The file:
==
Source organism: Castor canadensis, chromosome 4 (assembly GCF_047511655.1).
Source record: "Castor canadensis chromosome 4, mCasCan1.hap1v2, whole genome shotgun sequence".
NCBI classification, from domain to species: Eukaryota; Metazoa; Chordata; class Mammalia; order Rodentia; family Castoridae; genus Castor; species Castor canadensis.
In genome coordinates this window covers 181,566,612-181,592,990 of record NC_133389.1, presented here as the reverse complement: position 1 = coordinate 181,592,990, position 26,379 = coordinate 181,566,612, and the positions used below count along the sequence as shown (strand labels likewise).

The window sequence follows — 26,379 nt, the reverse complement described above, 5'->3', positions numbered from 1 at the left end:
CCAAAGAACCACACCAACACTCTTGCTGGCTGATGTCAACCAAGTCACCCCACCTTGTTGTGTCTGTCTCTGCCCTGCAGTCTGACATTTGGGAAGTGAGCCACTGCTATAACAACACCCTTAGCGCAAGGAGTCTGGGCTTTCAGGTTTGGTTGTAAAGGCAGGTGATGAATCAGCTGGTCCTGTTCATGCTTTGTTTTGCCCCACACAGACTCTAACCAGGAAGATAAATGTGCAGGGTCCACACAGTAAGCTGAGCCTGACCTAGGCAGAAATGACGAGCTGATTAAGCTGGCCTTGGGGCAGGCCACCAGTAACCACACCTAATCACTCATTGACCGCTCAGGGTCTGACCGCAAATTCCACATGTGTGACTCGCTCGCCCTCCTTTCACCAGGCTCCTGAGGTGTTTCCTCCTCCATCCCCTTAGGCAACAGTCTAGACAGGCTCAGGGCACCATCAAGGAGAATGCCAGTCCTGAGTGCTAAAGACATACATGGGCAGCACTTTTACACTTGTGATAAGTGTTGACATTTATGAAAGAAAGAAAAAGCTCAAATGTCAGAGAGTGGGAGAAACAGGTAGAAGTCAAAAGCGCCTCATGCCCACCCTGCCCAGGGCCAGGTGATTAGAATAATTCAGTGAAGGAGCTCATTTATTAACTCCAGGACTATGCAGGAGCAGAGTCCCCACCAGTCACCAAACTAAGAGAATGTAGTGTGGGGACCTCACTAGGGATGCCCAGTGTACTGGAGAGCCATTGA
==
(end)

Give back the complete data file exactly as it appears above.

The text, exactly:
Source organism: Castor canadensis, chromosome 4 (assembly GCF_047511655.1).
Source record: "Castor canadensis chromosome 4, mCasCan1.hap1v2, whole genome shotgun sequence".
NCBI classification, from domain to species: Eukaryota; Metazoa; Chordata; class Mammalia; order Rodentia; family Castoridae; genus Castor; species Castor canadensis.
In genome coordinates this window covers 181,566,612-181,592,990 of record NC_133389.1, presented here as the reverse complement: position 1 = coordinate 181,592,990, position 26,379 = coordinate 181,566,612, and the positions used below count along the sequence as shown (strand labels likewise).

The window sequence follows — 26,379 nt, the reverse complement described above, 5'->3', positions numbered from 1 at the left end:
CCAAAGAACCACACCAACACTCTTGCTGGCTGATGTCAACCAAGTCACCCCACCTTGTTGTGTCTGTCTCTGCCCTGCAGTCTGACATTTGGGAAGTGAGCCACTGCTATAACAACACCCTTAGCGCAAGGAGTCTGGGCTTTCAGGTTTGGTTGTAAAGGCAGGTGATGAATCAGCTGGTCCTGTTCATGCTTTGTTTTGCCCCACACAGACTCTAACCAGGAAGATAAATGTGCAGGGTCCACACAGTAAGCTGAGCCTGACCTAGGCAGAAATGACGAGCTGATTAAGCTGGCCTTGGGGCAGGCCACCAGTAACCACACCTAATCACTCATTGACCGCTCAGGGTCTGACCGCAAATTCCACATGTGTGACTCGCTCGCCCTCCTTTCACCAGGCTCCTGAGGTGTTTCCTCCTCCATCCCCTTAGGCAACAGTCTAGACAGGCTCAGGGCACCATCAAGGAGAATGCCAGTCCTGAGTGCTAAAGACATACATGGGCAGCACTTTTACACTTGTGATAAGTGTTGACATTTATGAAAGAAAGAAAAAGCTCAAATGTCAGAGAGTGGGAGAAACAGGTAGAAGTCAAAAGCGCCTCATGCCCACCCTGCCCAGGGCCAGGTGATTAGAATAATTCAGTGAAGGAGCTCATTTATTAACTCCAGGACTATGCAGGAGCAGAGTCCCCACCAGTCACCAAACTAAGAGAATGTAGTGTGGGGACCTCACTAGGGATGCCCAGTGTACTGGAGAGCCATTGA